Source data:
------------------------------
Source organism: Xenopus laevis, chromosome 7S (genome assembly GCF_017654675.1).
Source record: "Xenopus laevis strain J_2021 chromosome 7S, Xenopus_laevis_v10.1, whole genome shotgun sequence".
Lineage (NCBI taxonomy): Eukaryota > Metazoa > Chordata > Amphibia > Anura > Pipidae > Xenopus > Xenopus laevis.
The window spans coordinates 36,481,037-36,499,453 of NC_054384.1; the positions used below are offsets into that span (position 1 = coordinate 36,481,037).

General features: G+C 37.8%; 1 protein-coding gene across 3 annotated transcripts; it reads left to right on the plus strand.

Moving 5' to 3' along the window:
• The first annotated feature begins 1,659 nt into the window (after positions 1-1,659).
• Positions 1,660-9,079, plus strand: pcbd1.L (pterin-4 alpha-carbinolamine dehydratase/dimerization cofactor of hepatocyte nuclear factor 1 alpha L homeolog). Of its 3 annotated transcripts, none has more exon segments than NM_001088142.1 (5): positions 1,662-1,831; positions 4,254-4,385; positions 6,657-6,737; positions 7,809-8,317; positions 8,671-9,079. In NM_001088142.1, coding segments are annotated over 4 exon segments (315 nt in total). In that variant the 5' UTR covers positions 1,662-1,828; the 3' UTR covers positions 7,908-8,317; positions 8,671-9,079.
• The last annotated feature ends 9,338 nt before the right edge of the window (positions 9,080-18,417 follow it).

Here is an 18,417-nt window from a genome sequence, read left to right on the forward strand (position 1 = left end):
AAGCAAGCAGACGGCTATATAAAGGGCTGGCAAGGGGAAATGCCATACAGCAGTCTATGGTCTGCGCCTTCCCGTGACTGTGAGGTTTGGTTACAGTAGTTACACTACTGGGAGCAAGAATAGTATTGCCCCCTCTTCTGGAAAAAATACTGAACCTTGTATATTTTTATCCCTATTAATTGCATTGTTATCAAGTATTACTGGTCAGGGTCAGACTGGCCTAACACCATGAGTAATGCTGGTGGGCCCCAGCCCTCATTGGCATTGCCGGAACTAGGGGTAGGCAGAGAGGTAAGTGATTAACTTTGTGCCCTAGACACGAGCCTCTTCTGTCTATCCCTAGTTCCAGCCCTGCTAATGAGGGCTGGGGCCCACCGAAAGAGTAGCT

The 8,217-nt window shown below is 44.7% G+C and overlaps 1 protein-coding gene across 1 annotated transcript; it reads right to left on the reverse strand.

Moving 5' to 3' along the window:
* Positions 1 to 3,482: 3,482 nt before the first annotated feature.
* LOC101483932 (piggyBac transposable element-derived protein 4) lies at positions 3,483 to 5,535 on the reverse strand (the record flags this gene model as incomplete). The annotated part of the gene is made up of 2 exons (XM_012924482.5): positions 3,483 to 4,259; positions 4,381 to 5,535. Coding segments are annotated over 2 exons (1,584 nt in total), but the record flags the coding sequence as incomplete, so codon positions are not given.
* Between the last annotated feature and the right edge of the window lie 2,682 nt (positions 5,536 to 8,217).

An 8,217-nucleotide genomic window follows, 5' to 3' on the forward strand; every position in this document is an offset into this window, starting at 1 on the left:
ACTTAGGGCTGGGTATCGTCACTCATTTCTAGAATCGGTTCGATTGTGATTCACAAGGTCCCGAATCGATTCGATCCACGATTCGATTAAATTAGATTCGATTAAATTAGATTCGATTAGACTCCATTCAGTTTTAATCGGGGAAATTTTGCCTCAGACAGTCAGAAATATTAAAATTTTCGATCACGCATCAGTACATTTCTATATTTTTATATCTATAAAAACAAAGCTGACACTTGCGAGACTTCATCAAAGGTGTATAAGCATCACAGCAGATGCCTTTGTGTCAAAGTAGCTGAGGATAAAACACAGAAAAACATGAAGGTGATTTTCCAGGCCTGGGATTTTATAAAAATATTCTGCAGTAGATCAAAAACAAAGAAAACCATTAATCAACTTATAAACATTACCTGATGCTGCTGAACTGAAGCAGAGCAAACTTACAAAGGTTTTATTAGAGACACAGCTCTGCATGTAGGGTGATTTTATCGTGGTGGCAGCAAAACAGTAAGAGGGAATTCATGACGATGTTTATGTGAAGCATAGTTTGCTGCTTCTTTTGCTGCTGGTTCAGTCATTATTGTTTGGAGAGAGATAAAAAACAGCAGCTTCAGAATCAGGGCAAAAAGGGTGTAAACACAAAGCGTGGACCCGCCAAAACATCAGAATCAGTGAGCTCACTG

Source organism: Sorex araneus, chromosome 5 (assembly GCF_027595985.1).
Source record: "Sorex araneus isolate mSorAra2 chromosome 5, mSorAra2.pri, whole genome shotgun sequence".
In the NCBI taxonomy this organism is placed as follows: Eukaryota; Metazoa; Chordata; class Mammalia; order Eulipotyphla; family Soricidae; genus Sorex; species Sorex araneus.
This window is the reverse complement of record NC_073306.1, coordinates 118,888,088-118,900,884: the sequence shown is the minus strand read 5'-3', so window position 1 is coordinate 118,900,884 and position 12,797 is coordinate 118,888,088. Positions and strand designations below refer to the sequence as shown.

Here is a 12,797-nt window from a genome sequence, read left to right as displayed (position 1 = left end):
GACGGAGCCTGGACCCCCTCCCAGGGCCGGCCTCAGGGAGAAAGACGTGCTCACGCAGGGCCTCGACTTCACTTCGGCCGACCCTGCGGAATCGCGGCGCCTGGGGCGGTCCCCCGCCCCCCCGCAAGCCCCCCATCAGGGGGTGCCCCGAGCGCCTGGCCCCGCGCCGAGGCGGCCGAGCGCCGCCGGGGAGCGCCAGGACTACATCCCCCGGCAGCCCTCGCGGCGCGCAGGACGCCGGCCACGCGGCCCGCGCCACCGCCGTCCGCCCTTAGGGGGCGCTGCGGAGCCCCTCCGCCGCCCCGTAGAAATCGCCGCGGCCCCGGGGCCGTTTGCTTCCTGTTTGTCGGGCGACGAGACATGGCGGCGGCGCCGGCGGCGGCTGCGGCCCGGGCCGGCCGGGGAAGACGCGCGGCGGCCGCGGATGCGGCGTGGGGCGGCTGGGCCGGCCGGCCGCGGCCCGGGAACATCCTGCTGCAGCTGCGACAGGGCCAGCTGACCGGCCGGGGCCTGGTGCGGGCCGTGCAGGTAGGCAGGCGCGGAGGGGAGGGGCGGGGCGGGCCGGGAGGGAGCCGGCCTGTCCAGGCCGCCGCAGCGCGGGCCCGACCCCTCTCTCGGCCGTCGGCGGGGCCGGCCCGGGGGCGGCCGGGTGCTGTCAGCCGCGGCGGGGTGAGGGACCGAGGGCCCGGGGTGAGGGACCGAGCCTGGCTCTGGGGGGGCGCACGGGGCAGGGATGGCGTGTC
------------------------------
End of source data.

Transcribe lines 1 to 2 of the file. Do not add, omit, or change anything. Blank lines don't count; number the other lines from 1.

Source organism: Xenopus laevis, chromosome 7S (genome assembly GCF_017654675.1).
Source record: "Xenopus laevis strain J_2021 chromosome 7S, Xenopus_laevis_v10.1, whole genome shotgun sequence".